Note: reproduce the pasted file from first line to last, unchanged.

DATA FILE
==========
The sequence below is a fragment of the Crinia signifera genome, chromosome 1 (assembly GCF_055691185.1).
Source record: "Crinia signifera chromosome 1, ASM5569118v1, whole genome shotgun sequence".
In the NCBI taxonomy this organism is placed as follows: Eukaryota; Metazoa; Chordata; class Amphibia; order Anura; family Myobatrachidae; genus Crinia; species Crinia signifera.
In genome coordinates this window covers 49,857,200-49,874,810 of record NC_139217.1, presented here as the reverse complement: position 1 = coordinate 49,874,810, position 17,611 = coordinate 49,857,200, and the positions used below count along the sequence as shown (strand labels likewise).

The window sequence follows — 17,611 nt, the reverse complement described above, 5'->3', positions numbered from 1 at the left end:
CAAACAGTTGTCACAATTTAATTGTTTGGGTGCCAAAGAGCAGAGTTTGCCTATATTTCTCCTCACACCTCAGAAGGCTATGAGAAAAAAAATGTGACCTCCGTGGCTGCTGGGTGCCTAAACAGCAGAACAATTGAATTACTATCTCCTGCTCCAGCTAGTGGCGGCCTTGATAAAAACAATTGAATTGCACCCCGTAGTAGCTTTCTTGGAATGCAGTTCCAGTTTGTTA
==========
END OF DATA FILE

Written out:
The sequence below is a fragment of the Crinia signifera genome, chromosome 1 (assembly GCF_055691185.1).
Source record: "Crinia signifera chromosome 1, ASM5569118v1, whole genome shotgun sequence".
In the NCBI taxonomy this organism is placed as follows: Eukaryota; Metazoa; Chordata; class Amphibia; order Anura; family Myobatrachidae; genus Crinia; species Crinia signifera.
In genome coordinates this window covers 49,857,200-49,874,810 of record NC_139217.1, presented here as the reverse complement: position 1 = coordinate 49,874,810, position 17,611 = coordinate 49,857,200, and the positions used below count along the sequence as shown (strand labels likewise).

The window sequence follows — 17,611 nt, the reverse complement described above, 5'->3', positions numbered from 1 at the left end:
CAAACAGTTGTCACAATTTAATTGTTTGGGTGCCAAAGAGCAGAGTTTGCCTATATTTCTCCTCACACCTCAGAAGGCTATGAGAAAAAAAATGTGACCTCCGTGGCTGCTGGGTGCCTAAACAGCAGAACAATTGAATTACTATCTCCTGCTCCAGCTAGTGGCGGCCTTGATAAAAACAATTGAATTGCACCCCGTAGTAGCTTTCTTGGAATGCAGTTCCAGTTTGTTA